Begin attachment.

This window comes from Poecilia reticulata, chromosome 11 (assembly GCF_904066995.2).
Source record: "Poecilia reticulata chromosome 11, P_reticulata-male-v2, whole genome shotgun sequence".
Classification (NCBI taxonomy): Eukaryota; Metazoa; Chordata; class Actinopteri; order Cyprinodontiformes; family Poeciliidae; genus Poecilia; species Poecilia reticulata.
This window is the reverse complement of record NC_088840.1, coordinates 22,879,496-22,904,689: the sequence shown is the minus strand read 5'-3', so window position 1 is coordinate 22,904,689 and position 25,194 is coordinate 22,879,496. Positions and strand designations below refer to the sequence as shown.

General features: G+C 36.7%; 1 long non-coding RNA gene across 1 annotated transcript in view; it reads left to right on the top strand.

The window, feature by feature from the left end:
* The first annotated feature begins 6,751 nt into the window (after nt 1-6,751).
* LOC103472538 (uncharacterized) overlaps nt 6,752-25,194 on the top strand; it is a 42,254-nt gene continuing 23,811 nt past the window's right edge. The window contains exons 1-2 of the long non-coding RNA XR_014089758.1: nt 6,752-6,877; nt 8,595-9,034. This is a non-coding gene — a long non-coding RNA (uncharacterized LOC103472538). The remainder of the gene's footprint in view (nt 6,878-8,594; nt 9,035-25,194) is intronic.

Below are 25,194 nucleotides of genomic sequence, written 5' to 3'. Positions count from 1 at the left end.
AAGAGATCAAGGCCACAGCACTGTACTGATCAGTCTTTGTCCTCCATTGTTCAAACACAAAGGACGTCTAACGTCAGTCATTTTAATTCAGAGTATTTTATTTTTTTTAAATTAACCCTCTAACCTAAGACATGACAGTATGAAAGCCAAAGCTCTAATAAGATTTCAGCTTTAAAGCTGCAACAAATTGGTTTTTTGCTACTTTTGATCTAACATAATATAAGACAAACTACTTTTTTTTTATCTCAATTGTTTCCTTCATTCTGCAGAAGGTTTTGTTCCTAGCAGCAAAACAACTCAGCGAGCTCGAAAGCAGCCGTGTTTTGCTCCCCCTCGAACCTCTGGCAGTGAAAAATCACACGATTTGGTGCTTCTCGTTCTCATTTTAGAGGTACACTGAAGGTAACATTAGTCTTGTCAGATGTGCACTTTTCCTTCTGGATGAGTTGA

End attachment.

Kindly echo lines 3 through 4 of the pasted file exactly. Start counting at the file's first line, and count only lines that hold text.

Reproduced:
Classification (NCBI taxonomy): Eukaryota; Metazoa; Chordata; class Actinopteri; order Cyprinodontiformes; family Poeciliidae; genus Poecilia; species Poecilia reticulata.
This window is the reverse complement of record NC_088840.1, coordinates 22,879,496-22,904,689: the sequence shown is the minus strand read 5'-3', so window position 1 is coordinate 22,904,689 and position 25,194 is coordinate 22,879,496. Positions and strand designations below refer to the sequence as shown.